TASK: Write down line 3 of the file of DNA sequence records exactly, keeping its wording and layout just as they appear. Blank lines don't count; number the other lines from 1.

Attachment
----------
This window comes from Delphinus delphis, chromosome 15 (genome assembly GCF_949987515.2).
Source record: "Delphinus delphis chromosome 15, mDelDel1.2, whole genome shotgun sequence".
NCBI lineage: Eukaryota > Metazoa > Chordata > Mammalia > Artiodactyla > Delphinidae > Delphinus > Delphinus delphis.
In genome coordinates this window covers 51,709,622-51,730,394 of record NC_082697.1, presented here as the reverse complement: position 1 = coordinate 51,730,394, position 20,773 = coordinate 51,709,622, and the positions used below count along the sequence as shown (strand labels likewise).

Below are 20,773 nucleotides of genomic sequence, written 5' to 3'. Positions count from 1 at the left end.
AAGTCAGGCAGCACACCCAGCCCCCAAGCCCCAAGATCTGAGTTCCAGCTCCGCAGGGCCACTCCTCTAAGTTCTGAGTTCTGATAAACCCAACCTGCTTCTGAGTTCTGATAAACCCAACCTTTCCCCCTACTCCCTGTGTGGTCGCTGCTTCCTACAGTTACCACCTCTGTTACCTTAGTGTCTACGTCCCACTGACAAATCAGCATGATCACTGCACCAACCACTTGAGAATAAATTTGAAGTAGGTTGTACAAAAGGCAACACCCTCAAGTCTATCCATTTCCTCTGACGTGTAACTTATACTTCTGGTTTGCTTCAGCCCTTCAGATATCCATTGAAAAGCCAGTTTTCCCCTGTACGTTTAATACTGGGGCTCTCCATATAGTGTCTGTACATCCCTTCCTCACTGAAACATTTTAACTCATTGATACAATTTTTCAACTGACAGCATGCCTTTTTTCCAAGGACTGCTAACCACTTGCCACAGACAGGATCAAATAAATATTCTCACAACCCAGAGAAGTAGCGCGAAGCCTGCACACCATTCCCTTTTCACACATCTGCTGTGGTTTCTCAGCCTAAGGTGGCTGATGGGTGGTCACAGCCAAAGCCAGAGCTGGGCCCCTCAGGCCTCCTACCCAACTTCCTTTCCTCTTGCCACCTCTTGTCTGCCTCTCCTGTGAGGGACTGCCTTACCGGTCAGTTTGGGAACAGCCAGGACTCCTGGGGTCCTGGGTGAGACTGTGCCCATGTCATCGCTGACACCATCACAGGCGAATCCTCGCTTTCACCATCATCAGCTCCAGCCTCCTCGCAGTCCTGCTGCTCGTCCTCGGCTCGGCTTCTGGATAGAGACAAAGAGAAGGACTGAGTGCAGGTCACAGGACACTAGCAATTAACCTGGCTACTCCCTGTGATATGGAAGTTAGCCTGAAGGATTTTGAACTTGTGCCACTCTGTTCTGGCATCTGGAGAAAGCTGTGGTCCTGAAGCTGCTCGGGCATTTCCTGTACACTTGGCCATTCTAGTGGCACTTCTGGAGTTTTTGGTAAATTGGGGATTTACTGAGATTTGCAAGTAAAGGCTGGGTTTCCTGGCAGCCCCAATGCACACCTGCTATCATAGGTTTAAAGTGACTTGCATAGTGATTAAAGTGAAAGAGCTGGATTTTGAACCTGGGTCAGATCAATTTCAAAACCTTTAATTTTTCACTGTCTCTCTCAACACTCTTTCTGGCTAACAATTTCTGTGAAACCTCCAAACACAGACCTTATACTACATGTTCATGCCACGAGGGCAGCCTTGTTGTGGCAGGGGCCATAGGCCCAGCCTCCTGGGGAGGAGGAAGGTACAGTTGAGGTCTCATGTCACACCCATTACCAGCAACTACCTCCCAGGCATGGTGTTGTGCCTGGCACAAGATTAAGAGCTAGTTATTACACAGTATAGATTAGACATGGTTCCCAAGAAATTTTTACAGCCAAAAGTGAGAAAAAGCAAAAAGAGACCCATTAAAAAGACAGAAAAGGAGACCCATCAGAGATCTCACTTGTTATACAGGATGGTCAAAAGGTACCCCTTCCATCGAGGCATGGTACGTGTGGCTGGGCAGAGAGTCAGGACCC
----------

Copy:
NCBI lineage: Eukaryota > Metazoa > Chordata > Mammalia > Artiodactyla > Delphinidae > Delphinus > Delphinus delphis.